Rift continued speaking, her voice a dull monotone. “We started to fight. At first things went well. We quickly dispatched the minotaur skeleton with some fast spell, sword, and bow-work. Felsmon was immobilized, hanging in the air like a prisoner. Surina struck at Maldrick with her wand of gnoll blasting. Erik, in a daring feat, sprang over Barrick, ducked a swing from the barlgura in mid-air, and landed on the upper floor. Stowing his bow, he whipped out his two magic swords and dealt Maldrick a mighty blow.”
“But it was not enough.” Rift stopped, and her voice grew quiet. “We should have pulled them out of the green circle. Maldrick, he…” Rift stopped again. “He spoke from an ancient scroll, and a prisoner died. The green light grew stronger. Felsmon ran up. Somehow Erik became covered in dragon scales which helped him defend himself. I shrouded the barlgura in sheets of blue flame, which kept burning. Erik and Felsmon fought Maldrick. Barrick and I fought the barlgura. Z’alden fought against all the demons, Bahamut preserve him. Surina…”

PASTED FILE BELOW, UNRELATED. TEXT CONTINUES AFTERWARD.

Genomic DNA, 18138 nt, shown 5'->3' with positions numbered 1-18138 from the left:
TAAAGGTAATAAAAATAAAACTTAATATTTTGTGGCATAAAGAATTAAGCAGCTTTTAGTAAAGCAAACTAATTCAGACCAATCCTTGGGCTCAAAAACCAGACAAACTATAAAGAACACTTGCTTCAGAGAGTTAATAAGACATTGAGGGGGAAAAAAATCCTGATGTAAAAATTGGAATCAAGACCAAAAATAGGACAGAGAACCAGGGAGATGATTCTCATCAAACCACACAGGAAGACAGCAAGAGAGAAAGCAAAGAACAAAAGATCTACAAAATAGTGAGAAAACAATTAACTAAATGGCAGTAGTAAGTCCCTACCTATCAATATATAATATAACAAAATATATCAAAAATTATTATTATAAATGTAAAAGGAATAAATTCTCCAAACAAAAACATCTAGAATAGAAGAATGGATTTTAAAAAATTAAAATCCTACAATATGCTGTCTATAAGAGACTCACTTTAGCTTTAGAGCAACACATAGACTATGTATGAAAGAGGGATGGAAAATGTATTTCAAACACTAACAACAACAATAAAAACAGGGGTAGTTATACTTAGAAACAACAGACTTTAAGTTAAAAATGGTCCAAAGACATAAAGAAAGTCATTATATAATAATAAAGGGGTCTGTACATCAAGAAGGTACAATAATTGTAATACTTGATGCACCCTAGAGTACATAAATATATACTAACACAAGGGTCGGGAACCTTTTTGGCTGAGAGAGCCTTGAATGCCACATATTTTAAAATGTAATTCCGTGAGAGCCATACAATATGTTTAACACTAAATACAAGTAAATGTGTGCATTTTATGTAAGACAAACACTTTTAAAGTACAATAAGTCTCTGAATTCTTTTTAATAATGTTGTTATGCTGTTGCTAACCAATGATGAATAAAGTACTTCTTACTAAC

“She kept blasting Maldrick. He should have died. But he kept chanting from the scroll. We couldn’t stop him. Nadia died, Sosario’s name on her lips.”
“Then he came. Yeenoghu. The demon lord of the gnolls.”
Rift buried her face in her hands. She sat, slumped in her chair, the firelight flickering over her pale eladrin skin. “We couldn’t stop him. He took her. She vanished.”
“She vanished. We couldn’t stop him.”
Finally, Erik spoke. “She just vanished,” he said.
“Who vanished?” I asked, bewildered. Rift was clearly here, who were they talking about?
“Surina, our trusted companion. With Yeenoghu. He grabbed her, and they both vanished. Poof!” said Erik.
I made as if to laugh at a joke, but then looked around. The five companions were just sitting, staring at their drinks. Clearly they had been stunned at the time, and even now, many moons later, the events were still a shock to recall.